27 June 2014
A roundtable on the Canadian model of private sponsorship of refugees was jointly organised by the Mission of Canada, ECRE and the UNHCR in Brussels on 19 June. The roundtable brought together representatives from Canada, EU Member States, NGOs and international organisations, and discussed the functioning and potential of such schemes as complementary to resettlement programmes in Europe.
Representatives from the Canadian government and the Canadian NGO Mennonite Central Committee explained the structure, complementarity and challenges of the Canadian resettlement and humanitarian public policy streams, which include government-led resettlement, private sponsorships and blended forms combining the two.
Through the Private Sponsorship of Refugees programme, Canadian citizens and permanent residents can enable refugees to build a new life in Canada. Sponsoring groups agree to provide the refugees with care, lodging, settlement assistance and support for the duration of the sponsorship period, which is normally, 12 months or until the refugee becomes self-sufficient. Having its origins as a response to emergencies, currently the Canadian private sponsorship model primarily responds to the situation of refugees in protracted situations with no other solutions in sight. The annual number of privately sponsored refugees coming to Canada nowadays almost equals the government programme beneficiaries (roughly, around 7,000 each). The process of identification, processing and settlement is framed within certain standards to ensure that capacities are there and the sponsoring is viable. At the same time, the sponsorship schemes also face management challenges with often long backlogs.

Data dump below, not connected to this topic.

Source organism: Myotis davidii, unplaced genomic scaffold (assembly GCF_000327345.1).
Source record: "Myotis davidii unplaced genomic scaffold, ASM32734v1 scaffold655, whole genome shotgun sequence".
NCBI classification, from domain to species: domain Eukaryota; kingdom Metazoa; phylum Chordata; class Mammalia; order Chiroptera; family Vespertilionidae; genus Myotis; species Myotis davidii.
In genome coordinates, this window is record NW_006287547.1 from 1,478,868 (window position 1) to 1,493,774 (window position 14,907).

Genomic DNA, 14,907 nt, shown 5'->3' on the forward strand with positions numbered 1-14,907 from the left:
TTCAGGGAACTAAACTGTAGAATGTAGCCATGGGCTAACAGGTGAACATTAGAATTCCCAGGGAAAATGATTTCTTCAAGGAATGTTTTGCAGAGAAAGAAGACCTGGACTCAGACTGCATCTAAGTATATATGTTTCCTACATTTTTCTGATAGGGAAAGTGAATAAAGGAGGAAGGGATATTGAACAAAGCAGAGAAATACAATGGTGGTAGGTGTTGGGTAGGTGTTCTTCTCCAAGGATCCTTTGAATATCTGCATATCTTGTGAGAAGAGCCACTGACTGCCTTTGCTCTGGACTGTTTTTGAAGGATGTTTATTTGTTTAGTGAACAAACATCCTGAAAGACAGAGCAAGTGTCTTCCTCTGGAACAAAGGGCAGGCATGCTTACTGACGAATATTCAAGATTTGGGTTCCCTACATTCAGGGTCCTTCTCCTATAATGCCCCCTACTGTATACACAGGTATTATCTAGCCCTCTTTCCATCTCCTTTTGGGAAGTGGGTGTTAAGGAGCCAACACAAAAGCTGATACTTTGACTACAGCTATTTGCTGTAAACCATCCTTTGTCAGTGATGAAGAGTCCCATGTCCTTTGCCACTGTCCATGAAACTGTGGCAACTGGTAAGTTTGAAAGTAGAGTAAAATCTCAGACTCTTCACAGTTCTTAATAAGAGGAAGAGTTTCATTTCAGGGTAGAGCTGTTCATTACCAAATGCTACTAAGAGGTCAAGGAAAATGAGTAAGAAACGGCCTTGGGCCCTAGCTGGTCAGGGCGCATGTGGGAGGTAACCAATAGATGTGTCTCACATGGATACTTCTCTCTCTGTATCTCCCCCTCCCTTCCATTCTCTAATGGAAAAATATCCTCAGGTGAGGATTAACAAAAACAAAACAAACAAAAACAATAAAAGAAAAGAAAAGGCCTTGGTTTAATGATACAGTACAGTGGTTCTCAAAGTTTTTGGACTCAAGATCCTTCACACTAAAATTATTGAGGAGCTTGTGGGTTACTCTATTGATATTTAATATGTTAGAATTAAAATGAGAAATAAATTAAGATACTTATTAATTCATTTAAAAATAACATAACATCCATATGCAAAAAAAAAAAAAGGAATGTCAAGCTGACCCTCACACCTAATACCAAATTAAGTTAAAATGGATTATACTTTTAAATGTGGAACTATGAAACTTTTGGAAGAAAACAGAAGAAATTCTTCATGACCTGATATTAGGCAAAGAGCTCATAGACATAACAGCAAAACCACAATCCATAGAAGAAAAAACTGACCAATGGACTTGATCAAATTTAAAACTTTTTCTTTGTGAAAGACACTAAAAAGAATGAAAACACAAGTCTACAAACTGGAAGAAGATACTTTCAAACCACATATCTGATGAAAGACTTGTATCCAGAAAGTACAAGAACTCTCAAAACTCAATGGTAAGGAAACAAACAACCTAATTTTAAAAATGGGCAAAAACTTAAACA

Reflecting on the possibilities for similar programmes in Europe, the potential use of complementary tools to increase the number of resettled refugees from Syria was often mentioned. Both states and NGOs agreed that private sponsorship of refugees should be in addition to a government programme, recognizing this as a key motivating factor for sponsors. Such schemes could offer diaspora communities an alternative to the use of smugglers to get members of their community to Europe.
Existing challenges to resettlement, including practical issues like housing shortages, also raise questions with regards to private sponsorship. There was strong interest among participants to follow up this reflection with further meetings and discussions with UNHCR in the course of this year.
This article originally appeared in the ECRE Weekly Bulletin of 27 June 2014.
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